Classic SimCity-Inspired Game Silicon City Enters Early Access In October

Indie developer Polycorne Studio is taking inspiration from the root of city-building to deliver a refined but classic entry in the beloved genre.

Silicon City is a forthcoming title from Indie developer Polycorne Studio that will come to Early Access on Steam on October 14, priced at $19.99. Currently, the game’s free demo is available on Steam and on Polycorne Studio’s website. It’s the first city-builder truly focused on building a city since Cities: Skylines released in 2015.

The city-building genre has grown over the last decade to include new levels of customization that have made the games more enjoyable for fans while widening the gap between basic and advanced features. A game like Cities hosts an entire catalog of add-ons and mods along with plenty of in-game settings to give players real power over the development of their metropolis. Cities has dominated the modern city-builder genre and has even enabled players to build The Simpsons’ Springfield. Many of the aspects that made SimCity so successful were the simplistic, accessible tools in the development and planning of the player’s city. Although Cities gives players more agency over how their city is developed and customized with mods, these features can overwhelm the base game and complicate simulations.

Related: Do The Sims Actually Live In SimCity

As revealed in a press release and a brand new trailer on Polycorne Games‘ YouTube page, Silicon City is entering early access next month. Silicon City seems much simpler than what players find in Cities today and may appeal to purists of the genre who first explored city-building with SimCity. There is a distinct focus on the “silizens” of Silicon City with an in-game Twitter feed that offers the player insight on how their citizens are feeling or evolving. This improves on SimCity’s mechanic where the input of Sims informed the player on ways to improve. An election system also raises the stakes for the player, making the moods of the citizens a primary focus on continual advancement. Although the analytics of Silicon City seem in-depth, in visuals and in gameplay, Polycorne Studio claims to “revisit classic game mechanics.” Aurélien Jacquot is a solo Indie developer who has worked “alone and relentlessly” on the game between 2016 and September 2020 and is finally able to release a demo of the project. Developers working alone on titles like this is nothing new to the city-building genre. In fact, a Viking-themed builder is currently in development by another person working alone.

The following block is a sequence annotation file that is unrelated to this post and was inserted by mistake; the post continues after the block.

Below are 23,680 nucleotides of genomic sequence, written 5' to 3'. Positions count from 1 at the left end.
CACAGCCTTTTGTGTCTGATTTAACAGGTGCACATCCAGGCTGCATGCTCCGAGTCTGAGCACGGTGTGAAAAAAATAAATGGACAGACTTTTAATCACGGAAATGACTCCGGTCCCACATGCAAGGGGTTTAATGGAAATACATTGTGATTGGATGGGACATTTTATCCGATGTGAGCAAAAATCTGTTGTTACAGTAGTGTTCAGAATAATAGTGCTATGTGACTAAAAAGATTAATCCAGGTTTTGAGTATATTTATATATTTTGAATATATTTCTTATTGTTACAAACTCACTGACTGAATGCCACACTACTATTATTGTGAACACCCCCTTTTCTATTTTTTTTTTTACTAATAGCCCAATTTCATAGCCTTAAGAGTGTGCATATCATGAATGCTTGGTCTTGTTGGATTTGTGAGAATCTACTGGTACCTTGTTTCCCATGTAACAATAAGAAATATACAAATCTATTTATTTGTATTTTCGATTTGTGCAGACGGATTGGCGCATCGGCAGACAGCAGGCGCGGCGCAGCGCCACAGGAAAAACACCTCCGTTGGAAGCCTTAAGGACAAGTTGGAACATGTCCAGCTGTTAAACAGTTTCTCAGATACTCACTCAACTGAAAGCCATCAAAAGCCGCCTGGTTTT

Silicon City strives to pay tribute to the “good ol’ city builders from the 90’s,” most notable of which is Maxis’ SimCity franchise. Silicon City derives its inspiration from Maxis’ classic 1989 title and its subsequent 1993 follow-up, SimCity 2000. Some fans of the beloved franchise have even recreated skylines of their own in Minecraft, highlighting the cultural impact of the games. Although SimCity singlehandedly established the city-building genre as it’s known today, Cities: Skylines refined that familiarity and expanded upon it. What Silicon City hopes to do is bring the genre back to its roots with grid-based, procedural development that includes organizing road traffic and managing citizens—otherwise known as “silizens.”

Simple, familiar aspects are what made city-building games so enjoyable, but these qualities have been nearly lost in constant refinement over the last decade. Like some other indie development studios, one person had a vision and took inspiration from what they knew. Similar to how Stardew Valley improved on Harvest Moon by bringing the simple look and feel back to a leisurely genre, Silicon City is looking to simplify avenues in the concrete jungle of city-building.

Next: Sims 5 Should Be An Urbz: Sims In The City 2 Game Instead

Source: Polycorne Studio/Youtube

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